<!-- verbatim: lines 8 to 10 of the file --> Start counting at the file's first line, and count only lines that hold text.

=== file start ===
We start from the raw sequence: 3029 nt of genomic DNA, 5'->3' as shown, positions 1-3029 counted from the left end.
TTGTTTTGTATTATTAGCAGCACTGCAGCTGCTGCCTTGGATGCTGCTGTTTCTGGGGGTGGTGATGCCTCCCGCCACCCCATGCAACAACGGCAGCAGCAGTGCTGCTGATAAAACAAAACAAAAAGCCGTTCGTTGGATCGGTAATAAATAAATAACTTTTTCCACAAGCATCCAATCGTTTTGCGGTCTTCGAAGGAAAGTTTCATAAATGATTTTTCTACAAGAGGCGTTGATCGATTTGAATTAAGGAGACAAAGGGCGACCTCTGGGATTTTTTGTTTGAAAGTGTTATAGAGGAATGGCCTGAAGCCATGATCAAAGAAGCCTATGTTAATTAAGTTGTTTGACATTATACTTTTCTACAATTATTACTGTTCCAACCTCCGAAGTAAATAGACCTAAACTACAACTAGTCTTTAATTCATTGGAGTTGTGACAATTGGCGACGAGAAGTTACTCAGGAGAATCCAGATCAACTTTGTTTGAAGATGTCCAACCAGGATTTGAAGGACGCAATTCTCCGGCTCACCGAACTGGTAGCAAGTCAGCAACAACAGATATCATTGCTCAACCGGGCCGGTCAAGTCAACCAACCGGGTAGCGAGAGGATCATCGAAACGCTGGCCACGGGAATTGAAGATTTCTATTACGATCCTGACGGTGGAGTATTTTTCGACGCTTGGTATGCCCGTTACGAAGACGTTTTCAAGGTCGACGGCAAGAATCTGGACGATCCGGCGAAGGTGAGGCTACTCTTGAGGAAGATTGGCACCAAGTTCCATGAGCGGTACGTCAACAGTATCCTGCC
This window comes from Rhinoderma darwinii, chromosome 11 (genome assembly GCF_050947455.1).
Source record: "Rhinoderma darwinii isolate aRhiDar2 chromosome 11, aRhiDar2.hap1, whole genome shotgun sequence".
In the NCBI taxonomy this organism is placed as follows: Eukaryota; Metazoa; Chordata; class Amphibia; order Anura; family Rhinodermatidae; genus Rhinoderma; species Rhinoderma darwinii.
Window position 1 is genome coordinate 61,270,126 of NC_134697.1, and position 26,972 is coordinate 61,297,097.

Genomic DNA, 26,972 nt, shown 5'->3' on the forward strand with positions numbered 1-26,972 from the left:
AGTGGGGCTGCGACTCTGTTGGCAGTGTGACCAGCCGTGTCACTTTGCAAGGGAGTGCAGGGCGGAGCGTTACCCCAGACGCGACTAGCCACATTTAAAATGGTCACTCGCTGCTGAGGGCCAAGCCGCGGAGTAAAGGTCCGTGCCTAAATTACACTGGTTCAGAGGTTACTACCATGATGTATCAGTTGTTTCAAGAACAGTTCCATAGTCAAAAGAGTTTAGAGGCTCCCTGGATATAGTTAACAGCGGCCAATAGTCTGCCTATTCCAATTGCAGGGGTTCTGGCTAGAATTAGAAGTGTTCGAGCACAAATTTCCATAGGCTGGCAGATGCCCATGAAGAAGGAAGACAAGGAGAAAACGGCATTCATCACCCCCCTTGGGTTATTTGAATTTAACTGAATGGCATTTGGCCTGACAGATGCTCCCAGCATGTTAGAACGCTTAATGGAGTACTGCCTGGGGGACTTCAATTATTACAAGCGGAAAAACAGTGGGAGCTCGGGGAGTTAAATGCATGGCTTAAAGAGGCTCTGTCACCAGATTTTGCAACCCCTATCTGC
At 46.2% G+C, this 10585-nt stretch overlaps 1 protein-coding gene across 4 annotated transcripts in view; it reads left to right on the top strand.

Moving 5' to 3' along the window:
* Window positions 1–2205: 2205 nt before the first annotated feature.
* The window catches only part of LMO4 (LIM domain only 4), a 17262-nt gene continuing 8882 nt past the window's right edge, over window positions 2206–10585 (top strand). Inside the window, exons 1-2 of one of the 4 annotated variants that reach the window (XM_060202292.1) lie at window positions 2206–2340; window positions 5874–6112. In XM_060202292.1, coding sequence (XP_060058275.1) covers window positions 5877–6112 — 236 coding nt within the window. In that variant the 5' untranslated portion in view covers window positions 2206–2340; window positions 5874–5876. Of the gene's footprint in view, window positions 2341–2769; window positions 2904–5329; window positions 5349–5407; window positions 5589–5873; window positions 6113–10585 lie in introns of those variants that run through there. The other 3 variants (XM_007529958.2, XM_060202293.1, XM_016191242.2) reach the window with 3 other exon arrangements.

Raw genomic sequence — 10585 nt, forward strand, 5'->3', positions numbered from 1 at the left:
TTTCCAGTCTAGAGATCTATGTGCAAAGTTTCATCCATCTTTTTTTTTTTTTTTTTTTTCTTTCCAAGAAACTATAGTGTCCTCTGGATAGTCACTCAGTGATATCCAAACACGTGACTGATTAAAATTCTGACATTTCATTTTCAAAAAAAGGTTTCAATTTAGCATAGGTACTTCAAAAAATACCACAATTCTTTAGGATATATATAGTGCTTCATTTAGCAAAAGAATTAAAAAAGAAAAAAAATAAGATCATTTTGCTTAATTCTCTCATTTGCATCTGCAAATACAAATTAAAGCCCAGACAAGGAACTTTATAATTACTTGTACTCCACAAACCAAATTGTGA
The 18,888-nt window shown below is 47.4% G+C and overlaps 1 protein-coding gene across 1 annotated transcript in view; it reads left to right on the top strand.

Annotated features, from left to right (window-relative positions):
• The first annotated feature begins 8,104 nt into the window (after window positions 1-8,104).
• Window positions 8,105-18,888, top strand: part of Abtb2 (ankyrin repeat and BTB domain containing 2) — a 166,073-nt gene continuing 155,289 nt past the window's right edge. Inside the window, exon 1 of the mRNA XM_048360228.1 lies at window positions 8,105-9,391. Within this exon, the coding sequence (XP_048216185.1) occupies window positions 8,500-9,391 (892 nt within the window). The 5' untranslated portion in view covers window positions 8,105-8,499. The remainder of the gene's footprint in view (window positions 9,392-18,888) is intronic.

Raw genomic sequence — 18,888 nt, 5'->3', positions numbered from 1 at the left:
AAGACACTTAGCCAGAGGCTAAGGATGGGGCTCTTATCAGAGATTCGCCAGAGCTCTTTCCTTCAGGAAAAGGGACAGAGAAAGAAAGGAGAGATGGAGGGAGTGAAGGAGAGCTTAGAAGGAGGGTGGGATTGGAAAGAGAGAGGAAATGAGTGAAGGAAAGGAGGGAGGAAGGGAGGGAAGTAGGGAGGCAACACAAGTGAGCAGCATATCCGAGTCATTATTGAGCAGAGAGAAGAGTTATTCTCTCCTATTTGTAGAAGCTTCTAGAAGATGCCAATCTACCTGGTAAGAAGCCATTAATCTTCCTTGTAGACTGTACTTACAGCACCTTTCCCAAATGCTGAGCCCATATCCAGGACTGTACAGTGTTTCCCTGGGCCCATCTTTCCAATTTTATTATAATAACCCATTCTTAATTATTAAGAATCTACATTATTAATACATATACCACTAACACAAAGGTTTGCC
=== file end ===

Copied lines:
AGTGGGGCTGCGACTCTGTTGGCAGTGTGACCAGCCGTGTCACTTTGCAAGGGAGTGCAGGGCGGAGCGTTACCCCAGACGCGACTAGCCACATTTAAAATGGTCACTCGCTGCTGAGGGCCAAGCCGCGGAGTAAAGGTCCGTGCCTAAATTACACTGGTTCAGAGGTTACTACCATGATGTATCAGTTGTTTCAAGAACAGTTCCATAGTCAAAAGAGTTTAGAGGCTCCCTGGATATAGTTAACAGCGGCCAATAGTCTGCCTATTCCAATTGCAGGGGTTCTGGCTAGAATTAGAAGTGTTCGAGCACAAATTTCCATAGGCTGGCAGATGCCCATGAAGAAGGAAGACAAGGAGAAAACGGCATTCATCACCCCCCTTGGGTTATTTGAATTTAACTGAATGGCATTTGGCCTGACAGATGCTCCCAGCATGTTAGAACGCTTAATGGAGTACTGCCTGGGGGACTTCAATTATTACAAGCGGAAAAACAGTGGGAGCTCGGGGAGTTAAATGCATGGCTTAAAGAGGCTCTGTCACCAGATTTTGCAACCCCTATCTGC
At 46.2% G+C, this 10585-nt stretch overlaps 1 protein-coding gene across 4 annotated transcripts in view; it reads left to right on the top strand.

Moving 5' to 3' along the window: